Somebody had to write it, of course. In the event it turned out to be Christopher Orr of the Atlantic, though any number of critics these days might have done the same. Here’s the lead of Mr. Orr’s piece about Captain Phillips, Paul Greengrass’s true-life tale of piracy in the treacherous waters of the Arabian Sea off the coast of Somalia in 2009:
A tiny cohort of poorly organized insurgents, in a feat of terrible miscalculation, hijack an enterprise vastly larger than themselves, demanding a large and implausible ransom. Outnumbered and surrounded, they soon begin bickering with one another, their plans changing by the hour. Although repeatedly offered an out if they will simply release their hostage, they find themselves too deeply wedded to the self-destructive course they’ve charted. “I came too far,” their leader explains. “I can’t give up.” Is Paul Greengrass’s Captain Phillips the most inadvertently resonant movie of the year?
Oh, I get it. He means that those Wascally Wepublicans who are (or were when the piece appeared) brutalizing and holding hostage President Obama and his pathetic band of defenseless Democrats are just like the Somali pirates in Mr. Greengrass’s film — except that the film feels a great deal more sympathy toward the gun-toting pirates than Mr. Orr or his fellow partisans have shown any signs of toward the Republicans or tea-partiers. Here’s yet more redundant proof that movie criticism and left-wing idiocy go together like a horse and carriage. Or a vast container ship and piracy.
So what else is new? But another part of the problem with movie criticism these days is that it is not critical enough — not nearly critical enough — and it therefore tends to be a mere adjunct of the multi-billion dollar marketing effort of the movie business generally. In fact, movie critics are for the most part as much hand-in-glove with those they report and comment on as the rest of the media is with the Obama administration and the Democrats in Congress — not to mention being equally dominated by unthinking leftism. Leftist assumptions are also the reason for the very odd perspective of Captain Phillips, or at least one that would have seemed odd a generation or two ago, and why it is a much less good movie than it otherwise might have been. Not that you will hear that from your average movie critic.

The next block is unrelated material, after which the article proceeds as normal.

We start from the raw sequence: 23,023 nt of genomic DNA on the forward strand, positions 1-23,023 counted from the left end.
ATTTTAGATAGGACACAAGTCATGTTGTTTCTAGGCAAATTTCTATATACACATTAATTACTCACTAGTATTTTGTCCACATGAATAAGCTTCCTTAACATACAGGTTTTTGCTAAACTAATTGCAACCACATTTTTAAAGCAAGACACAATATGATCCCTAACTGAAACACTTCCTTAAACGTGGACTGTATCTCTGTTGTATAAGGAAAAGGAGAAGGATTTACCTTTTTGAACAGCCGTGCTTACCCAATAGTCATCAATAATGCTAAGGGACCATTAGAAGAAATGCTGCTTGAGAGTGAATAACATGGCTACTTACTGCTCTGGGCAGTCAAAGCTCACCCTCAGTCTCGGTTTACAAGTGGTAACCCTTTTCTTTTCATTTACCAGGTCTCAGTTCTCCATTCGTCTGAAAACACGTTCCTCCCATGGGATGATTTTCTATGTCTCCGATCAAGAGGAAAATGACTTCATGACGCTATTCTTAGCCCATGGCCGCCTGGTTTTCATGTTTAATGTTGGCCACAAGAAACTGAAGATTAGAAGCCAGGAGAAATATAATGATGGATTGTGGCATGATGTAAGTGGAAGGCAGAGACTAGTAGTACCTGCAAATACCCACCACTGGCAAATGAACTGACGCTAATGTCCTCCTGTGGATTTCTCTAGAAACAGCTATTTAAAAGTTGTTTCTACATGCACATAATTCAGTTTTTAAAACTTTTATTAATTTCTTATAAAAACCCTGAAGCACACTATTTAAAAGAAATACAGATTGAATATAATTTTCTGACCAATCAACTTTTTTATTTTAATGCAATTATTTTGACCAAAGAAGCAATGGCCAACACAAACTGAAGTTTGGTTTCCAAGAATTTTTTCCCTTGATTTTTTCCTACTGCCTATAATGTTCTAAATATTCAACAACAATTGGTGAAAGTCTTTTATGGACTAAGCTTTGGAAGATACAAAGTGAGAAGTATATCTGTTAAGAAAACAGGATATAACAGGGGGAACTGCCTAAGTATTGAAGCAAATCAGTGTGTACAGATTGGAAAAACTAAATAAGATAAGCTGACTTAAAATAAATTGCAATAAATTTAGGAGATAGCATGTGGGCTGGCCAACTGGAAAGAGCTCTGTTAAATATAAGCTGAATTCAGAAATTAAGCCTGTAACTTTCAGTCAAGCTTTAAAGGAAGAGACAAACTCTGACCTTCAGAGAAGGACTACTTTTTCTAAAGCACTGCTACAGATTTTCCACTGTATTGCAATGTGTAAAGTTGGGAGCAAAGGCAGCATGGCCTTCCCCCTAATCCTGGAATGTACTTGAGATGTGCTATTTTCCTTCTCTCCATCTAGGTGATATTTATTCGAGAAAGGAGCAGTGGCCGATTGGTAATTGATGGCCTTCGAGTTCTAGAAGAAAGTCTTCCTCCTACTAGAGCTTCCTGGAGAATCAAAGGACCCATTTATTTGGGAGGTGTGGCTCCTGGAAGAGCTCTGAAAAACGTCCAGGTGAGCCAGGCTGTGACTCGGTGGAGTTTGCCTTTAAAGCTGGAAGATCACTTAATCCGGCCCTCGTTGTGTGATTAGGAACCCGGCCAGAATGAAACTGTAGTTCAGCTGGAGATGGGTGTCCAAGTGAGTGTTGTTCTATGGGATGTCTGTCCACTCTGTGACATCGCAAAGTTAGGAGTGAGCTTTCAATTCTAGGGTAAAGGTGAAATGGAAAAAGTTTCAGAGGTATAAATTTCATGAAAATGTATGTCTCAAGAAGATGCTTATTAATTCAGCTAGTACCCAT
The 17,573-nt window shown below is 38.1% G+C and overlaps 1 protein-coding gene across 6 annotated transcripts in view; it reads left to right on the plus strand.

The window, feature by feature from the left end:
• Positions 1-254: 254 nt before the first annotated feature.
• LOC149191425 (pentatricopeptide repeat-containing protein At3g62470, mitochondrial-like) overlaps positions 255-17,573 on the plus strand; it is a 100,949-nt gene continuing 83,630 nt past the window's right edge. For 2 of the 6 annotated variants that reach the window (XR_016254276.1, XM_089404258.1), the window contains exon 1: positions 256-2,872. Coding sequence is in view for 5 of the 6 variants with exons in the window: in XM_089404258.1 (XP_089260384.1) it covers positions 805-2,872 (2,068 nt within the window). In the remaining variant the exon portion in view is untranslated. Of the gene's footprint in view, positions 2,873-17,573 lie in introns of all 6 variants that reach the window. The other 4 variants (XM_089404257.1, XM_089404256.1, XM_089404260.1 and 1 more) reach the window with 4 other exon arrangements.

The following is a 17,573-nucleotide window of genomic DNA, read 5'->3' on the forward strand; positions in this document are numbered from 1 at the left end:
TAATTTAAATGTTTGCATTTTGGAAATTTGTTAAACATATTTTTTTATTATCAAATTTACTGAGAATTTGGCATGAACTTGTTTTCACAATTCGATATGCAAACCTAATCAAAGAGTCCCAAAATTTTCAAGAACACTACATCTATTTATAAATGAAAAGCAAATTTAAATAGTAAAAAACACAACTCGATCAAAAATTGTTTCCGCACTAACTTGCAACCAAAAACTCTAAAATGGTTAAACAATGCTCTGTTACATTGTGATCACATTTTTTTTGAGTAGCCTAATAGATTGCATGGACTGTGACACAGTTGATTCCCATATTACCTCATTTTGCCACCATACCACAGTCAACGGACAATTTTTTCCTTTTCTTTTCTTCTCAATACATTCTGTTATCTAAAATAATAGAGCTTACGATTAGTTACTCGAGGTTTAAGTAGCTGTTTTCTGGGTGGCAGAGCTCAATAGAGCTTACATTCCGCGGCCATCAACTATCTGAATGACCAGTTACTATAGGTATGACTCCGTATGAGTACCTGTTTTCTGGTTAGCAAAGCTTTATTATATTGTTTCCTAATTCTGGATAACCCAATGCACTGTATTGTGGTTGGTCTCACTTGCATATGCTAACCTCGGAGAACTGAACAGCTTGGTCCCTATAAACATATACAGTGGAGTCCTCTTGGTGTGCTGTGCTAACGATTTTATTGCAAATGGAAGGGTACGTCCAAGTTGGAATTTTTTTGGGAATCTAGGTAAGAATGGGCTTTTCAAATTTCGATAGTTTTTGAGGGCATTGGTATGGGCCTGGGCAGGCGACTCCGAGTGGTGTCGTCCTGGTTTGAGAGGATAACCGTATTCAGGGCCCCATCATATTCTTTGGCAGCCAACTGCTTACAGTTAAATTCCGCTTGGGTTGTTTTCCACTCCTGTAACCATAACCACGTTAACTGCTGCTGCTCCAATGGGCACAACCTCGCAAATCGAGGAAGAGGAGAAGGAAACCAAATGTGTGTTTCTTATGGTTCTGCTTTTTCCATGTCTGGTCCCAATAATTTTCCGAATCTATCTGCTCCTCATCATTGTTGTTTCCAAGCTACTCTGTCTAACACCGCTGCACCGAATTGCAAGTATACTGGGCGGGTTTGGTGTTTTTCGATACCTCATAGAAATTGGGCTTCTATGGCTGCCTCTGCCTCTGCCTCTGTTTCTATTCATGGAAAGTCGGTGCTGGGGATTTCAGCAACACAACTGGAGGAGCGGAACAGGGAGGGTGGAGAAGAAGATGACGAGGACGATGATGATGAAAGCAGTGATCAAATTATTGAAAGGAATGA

The problem is at bottom the same as it was with Mr. Greengrass’s earlier movie, United 93 of 2006 — namely, that the only sort of hero who interests him is the victim hero, just as the only emotion on his cinematic palette is pathos. It’s probably that and not anything more overtly political which makes him focus on the relationship between the eponymous captain of the Maersk Alabama, played by Tom Hanks, and his captor, the leader of the pirates. This is an engaging character called Muse (Barkhad Abdi), and he is meant to be seen as mirroring his victim. “I’m the captain now,” he announces on bursting onto the bridge aboard the Alabama, having scaled its massive steel hull by flinging a grappling ladder from his ramshackle pirate skiff. And he speaks truer than he knows, for he, too, has bosses that think nothing of sending him into harm’s way; he, too, has a recalcitrant and complaining crew who think they’re being treated unfairly. Soon the Somali ragamuffin and his well-turned-out American opposite number are practically odd-couple buddies, as Muse takes to calling Phillips “Irish” — a joking reference to his saying he is Yankee Irish.